“Planet of the Apes” wins the war

By Aaron Reynolds

The Surveyor

Yes, there have been an overwhelming number of remakes that have dominated the headliners of summer blockbusters over the past several years, and no, they have not always lived up to their potential.

The summer of 2017, however, appears to be a bit different. First, “Wonder Woman” annihilated all notions that big-budget movies must be directed by and star men with a thought-provoking, entertaining superhero epic. Then, “Spider-Man: Homecoming” came around and offered arguably the best Spidey in nine predominantly stellar releases. The trend continues with “War for the Planet of the Apes,” a film that is as beautiful inside as it is out.

Yet before I dive too deeply into all the subtle and not so subtle spiritual messages behind the new masterpiece, let’s rewind back to the original 1960s “Planet of the Apes,” starring Charlton Heston, and a series that warranted absolutely no flirtation with a remake to begin with.

The original “Planet of the Apes” was a classic, and any new reboot would surely butcher the icon like so many remakes have done in recent memory. Instead, the 2011 James Franco-led “Rise of the Planet of the Apes” delivered a worthy prequel yet made a difficult decision to ditch its affable star for the two most recent follow-ups.

The reboot of “Planet of the Apes” never felt squeezed just for the sake of money as the new series has, and continues to capitalize on breathtaking visual effects and choreography while staying true to the complex, incredibly brilliant concept of the original ‘60s sci-fi storyline.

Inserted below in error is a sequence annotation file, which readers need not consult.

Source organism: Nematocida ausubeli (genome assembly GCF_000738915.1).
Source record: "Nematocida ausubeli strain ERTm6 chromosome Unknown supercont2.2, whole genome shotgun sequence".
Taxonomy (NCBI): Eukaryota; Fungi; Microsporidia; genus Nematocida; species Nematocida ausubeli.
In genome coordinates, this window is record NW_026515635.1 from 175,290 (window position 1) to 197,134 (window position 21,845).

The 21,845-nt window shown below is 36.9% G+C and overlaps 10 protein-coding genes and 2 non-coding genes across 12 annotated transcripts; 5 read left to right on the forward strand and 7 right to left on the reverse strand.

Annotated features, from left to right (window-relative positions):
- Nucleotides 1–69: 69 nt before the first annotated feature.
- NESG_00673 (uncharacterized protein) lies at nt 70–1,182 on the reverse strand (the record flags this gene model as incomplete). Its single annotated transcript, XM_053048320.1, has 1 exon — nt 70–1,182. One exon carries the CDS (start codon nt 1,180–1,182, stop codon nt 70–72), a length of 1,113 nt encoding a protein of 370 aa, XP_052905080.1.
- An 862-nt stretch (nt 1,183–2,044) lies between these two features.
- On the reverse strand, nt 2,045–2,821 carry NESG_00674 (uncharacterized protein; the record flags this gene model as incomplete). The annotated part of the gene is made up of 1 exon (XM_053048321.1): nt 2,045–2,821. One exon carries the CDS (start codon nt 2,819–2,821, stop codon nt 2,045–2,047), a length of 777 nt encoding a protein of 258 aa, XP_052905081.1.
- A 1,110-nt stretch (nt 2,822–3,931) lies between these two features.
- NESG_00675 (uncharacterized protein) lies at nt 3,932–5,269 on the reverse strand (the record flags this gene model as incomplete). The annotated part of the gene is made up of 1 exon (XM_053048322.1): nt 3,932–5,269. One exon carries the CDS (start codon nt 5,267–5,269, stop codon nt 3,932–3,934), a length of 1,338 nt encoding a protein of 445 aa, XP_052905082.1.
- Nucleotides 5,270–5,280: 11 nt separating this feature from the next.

In the third chapter of the blockbuster, audiences are quickly introduced to a deadly conflict between apes and humans (which has already been covered in the trailer); however it’s not the stylized bloodbath that keeps viewers engaged, but an incredibly deep narrative with allusions to the Bible, slavery and the civil-rights movement, to name a few.

Thus, “War for the Planet of the Apes” is as much a moral conflict as it is an actual war. Sure, there are plenty of jaw-dropping fight scenes to lavish over, though it is far from an epic designed to arouse your senses yet numb the brain. Like “Wonder Woman,” the creative teams behind these two films do not undermine your intelligence simply by pitting “good vs. evil.” It’s not that simple, and there are plenty of ethical questions to be raised when one brand of people (or apes) become in conflict with another.

It is the very reason I will go on a limb and say “War for the Planet of the Apes” is not only the best movie released thus far this summer, but will also be the best movie of the entire summer. Andy Serkis is once again amazing portraying Caesar, Woody Harrelson is the perfect antagonist as the colonel, and everything else in-between is top notch.

 

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